“It’s different at the state level,” he said. “We’ve been cutting and cutting since 2008, partly because of the recession but also because Republicans took over and started cutting. We’ve cut a great deal, with significant cuts in many areas.”

He said one of the major changes has been in the reduction of offices and employees, along with a more hands-on approach to funding requests.

“Hearings consisted of the departments coming in with slide shows and presentations and telling us ‘this is what we need, go get it,’ and that was it,” he recalled.

“The interchange of ideas and asking of questions was not significantly present. Now we have separate task forces, sub-committees and whole committees that look at these things very closely. We meet with them two or three times, ask questions, go to their offices; we ask other people and we hire other people to look at (each funding request).

“It’s no longer a matter of just writing a check and saying, ‘here, go spend it.’ It’s now a matter of looking at the request and asking if they really need this, where the money is going, how it’s going to be spent. There’s been a lot of progress between (2008) and now, in my perception, and we’re trying to do more.”
He agreed that the “Big 3” — Medicaid, prisons and infrastructure — were key issues but noted that the state’s hands are tied and can only be loosened by the federal government.

“Those three issues have one thing in common; we can’t do anything about them without federal approval,” he said. “Those three are biggies, but they’re not anything we can deal with independently or separately. The only thing we can do is dance to the tune they play, when and if they hit some tunes.”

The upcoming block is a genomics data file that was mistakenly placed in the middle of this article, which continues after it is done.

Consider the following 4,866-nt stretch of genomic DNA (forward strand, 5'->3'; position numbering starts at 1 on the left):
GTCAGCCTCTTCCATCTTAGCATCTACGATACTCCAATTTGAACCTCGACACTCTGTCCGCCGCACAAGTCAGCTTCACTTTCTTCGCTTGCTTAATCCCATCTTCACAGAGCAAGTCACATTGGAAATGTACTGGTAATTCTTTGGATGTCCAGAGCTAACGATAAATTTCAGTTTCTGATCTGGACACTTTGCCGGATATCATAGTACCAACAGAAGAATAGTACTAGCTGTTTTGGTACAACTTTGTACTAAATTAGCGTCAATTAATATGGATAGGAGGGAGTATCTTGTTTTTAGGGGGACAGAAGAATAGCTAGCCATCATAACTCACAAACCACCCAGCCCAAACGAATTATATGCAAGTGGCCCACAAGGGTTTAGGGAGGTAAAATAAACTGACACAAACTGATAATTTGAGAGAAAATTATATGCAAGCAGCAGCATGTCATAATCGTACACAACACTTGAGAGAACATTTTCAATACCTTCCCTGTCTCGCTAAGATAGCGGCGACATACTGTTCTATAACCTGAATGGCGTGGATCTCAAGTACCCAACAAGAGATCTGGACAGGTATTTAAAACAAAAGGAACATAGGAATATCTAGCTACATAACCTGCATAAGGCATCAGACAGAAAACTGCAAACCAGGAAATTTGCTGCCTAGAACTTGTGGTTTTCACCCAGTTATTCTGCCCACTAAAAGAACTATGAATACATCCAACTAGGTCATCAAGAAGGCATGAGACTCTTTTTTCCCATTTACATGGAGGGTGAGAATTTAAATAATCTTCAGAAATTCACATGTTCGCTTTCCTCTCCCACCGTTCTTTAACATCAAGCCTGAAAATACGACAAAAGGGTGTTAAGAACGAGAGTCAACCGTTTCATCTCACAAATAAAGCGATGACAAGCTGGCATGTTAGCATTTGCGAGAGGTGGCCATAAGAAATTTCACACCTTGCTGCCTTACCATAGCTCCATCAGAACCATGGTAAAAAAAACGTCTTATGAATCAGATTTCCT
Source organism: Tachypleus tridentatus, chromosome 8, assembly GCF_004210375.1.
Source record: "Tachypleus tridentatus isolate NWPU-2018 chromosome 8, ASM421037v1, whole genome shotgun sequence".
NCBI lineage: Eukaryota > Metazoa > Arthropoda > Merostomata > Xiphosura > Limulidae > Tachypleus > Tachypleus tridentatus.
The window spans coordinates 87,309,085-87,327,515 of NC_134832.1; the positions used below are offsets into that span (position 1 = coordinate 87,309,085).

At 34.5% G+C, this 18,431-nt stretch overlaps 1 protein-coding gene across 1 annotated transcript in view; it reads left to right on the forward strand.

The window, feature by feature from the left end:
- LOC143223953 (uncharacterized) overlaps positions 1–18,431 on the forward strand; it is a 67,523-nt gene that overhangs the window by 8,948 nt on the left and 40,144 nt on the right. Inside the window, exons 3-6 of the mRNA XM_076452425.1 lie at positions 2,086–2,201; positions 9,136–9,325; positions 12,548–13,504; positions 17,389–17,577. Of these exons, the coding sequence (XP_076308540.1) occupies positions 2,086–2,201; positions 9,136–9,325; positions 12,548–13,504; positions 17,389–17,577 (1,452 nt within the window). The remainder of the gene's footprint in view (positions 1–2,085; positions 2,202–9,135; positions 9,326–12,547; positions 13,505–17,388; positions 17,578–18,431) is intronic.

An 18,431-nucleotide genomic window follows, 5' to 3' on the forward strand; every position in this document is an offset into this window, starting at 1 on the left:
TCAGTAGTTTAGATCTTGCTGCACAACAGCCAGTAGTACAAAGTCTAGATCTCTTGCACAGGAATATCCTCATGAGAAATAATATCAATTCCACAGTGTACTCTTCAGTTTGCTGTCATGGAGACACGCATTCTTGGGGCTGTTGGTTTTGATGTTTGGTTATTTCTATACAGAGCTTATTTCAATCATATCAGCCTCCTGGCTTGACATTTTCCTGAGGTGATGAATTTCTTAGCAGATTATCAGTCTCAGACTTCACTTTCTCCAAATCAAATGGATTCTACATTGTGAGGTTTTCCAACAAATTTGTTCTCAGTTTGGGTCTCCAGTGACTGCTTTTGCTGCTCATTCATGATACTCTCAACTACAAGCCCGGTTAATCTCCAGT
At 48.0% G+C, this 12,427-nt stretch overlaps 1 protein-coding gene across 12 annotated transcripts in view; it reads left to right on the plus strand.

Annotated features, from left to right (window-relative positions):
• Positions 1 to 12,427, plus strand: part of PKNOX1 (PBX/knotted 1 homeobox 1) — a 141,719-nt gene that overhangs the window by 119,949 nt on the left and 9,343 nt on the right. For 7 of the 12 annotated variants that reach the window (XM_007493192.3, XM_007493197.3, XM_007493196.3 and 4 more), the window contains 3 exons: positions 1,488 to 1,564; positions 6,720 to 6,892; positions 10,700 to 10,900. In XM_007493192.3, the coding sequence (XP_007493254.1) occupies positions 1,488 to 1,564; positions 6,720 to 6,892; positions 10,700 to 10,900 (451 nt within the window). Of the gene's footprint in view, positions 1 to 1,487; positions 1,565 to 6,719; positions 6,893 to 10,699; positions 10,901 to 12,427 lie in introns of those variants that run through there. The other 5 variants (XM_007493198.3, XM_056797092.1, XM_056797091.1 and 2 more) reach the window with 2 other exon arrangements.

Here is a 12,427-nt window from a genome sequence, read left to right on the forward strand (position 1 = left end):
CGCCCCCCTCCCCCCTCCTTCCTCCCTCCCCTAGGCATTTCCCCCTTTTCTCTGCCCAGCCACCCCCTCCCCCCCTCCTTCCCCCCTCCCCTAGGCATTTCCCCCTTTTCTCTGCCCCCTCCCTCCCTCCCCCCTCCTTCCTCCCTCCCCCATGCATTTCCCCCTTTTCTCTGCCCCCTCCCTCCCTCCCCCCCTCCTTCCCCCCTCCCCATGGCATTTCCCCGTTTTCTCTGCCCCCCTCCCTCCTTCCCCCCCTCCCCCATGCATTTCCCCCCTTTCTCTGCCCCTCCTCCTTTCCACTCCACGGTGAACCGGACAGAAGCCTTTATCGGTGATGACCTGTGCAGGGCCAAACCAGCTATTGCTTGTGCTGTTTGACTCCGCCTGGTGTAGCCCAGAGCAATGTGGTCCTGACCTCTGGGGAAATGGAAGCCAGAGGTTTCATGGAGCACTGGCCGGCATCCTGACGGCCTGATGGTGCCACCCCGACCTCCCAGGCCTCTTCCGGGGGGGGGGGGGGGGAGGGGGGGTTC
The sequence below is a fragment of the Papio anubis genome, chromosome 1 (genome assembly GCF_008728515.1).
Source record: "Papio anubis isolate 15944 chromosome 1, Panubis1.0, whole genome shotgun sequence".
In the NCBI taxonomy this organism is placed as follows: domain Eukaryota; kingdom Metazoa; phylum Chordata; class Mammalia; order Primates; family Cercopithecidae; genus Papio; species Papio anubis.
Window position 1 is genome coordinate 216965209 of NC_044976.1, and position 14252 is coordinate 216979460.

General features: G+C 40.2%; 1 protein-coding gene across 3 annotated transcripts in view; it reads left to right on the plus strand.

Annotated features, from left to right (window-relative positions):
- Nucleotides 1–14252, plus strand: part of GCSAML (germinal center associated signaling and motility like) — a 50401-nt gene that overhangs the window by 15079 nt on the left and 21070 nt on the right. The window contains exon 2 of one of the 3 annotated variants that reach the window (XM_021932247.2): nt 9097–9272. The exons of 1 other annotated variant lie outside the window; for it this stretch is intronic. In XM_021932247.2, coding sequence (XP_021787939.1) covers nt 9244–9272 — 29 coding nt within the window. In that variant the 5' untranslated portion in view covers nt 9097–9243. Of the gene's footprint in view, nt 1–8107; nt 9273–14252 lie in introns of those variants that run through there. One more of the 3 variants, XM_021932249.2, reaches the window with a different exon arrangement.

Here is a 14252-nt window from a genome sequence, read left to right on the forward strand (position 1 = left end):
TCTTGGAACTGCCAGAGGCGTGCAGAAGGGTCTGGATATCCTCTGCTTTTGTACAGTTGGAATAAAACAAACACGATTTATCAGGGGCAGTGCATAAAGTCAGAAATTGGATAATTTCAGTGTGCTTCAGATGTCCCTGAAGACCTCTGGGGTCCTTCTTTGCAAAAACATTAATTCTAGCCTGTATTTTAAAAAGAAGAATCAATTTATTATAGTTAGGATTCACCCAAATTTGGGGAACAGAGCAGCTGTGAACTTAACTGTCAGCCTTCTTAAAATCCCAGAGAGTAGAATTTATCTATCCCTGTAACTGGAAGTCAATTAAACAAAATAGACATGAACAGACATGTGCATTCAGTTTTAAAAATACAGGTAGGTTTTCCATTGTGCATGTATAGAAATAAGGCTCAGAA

The state lawmaker said the effect of “lame duck” status for several Senate members could have positive or negative results for the 35-member body’s effort to carry out its duties.

“My concern is that we have eight or nine senators who are not going to run again, and that’s a large number,” he mused. “Because of that, the question becomes, ‘what game are they going to play?’ Then we have some senators who are running for higher office. How are they going to use their present position and this media coverage event to their advantage? I’m concerned about that.”

He said he would not be surprised at all if he and most of the other GOP Senate members draw opposition in their respective bid to seek re-election, especially in the wake of Roy Moore’s loss to Democrat Doug Jones in the December 12 special election to fill the Alabama vacancy in the U.S. Senate.

“What the Doug Jones election has done is infused Democrats with the euphoria of a win in Alabama, a turning of the tide, so to speak,” he said. “Therefore, Democrats are going to be out beating the bushes, trying to get somebody to challenge each Republican.”

Albritton also expressed hope that the 2018 session would be a little more low-key than last year’s legislative period, when controversy was a constant.

“That session was one of the most historically unusual ones,” he said. “During that time frame, we literally cut off the head of government. The governor was gone; the speaker (of the House) was gone; the (Alabama Supreme Court) chief justice was gone, and we had no school superintendent. Every one of those controversies took huge resources of political stamina to survive.”

Albritton said when he speaks at various forums he provides a brief summary of the 2017 session’s distractions.

“I tell folks that our governor was impeached, our speaker was imprisoned, our school superintendent was fired and our chief justice was removed, again,” he said. “And that’s one heck of a way to try and run a railroad.”